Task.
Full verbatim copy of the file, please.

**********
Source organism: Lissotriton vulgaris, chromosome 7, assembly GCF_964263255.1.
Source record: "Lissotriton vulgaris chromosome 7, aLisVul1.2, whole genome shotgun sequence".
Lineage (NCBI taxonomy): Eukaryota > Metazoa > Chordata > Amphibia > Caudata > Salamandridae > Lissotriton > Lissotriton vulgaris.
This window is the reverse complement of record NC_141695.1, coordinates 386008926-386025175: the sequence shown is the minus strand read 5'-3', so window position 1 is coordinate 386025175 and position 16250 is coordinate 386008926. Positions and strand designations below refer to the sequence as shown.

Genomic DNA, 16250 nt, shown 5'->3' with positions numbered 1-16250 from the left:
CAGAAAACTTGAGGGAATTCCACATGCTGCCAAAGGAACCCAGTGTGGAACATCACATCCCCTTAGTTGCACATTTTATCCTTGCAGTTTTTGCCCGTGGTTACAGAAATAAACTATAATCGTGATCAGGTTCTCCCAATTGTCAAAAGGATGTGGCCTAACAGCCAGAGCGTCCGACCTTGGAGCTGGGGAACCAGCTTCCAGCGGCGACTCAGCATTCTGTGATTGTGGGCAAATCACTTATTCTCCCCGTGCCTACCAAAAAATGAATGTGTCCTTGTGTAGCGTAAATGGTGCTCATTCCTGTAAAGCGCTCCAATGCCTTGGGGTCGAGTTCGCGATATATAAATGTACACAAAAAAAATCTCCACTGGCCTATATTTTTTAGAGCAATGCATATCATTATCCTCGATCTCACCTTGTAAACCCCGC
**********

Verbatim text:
Source organism: Lissotriton vulgaris, chromosome 7, assembly GCF_964263255.1.
Source record: "Lissotriton vulgaris chromosome 7, aLisVul1.2, whole genome shotgun sequence".
Lineage (NCBI taxonomy): Eukaryota > Metazoa > Chordata > Amphibia > Caudata > Salamandridae > Lissotriton > Lissotriton vulgaris.
This window is the reverse complement of record NC_141695.1, coordinates 386008926-386025175: the sequence shown is the minus strand read 5'-3', so window position 1 is coordinate 386025175 and position 16250 is coordinate 386008926. Positions and strand designations below refer to the sequence as shown.

Genomic DNA, 16250 nt, shown 5'->3' with positions numbered 1-16250 from the left:
CAGAAAACTTGAGGGAATTCCACATGCTGCCAAAGGAACCCAGTGTGGAACATCACATCCCCTTAGTTGCACATTTTATCCTTGCAGTTTTTGCCCGTGGTTACAGAAATAAACTATAATCGTGATCAGGTTCTCCCAATTGTCAAAAGGATGTGGCCTAACAGCCAGAGCGTCCGACCTTGGAGCTGGGGAACCAGCTTCCAGCGGCGACTCAGCATTCTGTGATTGTGGGCAAATCACTTATTCTCCCCGTGCCTACCAAAAAATGAATGTGTCCTTGTGTAGCGTAAATGGTGCTCATTCCTGTAAAGCGCTCCAATGCCTTGGGGTCGAGTTCGCGATATATAAATGTACACAAAAAAAATCTCCACTGGCCTATATTTTTTAGAGCAATGCATATCATTATCCTCGATCTCACCTTGTAAACCCCGC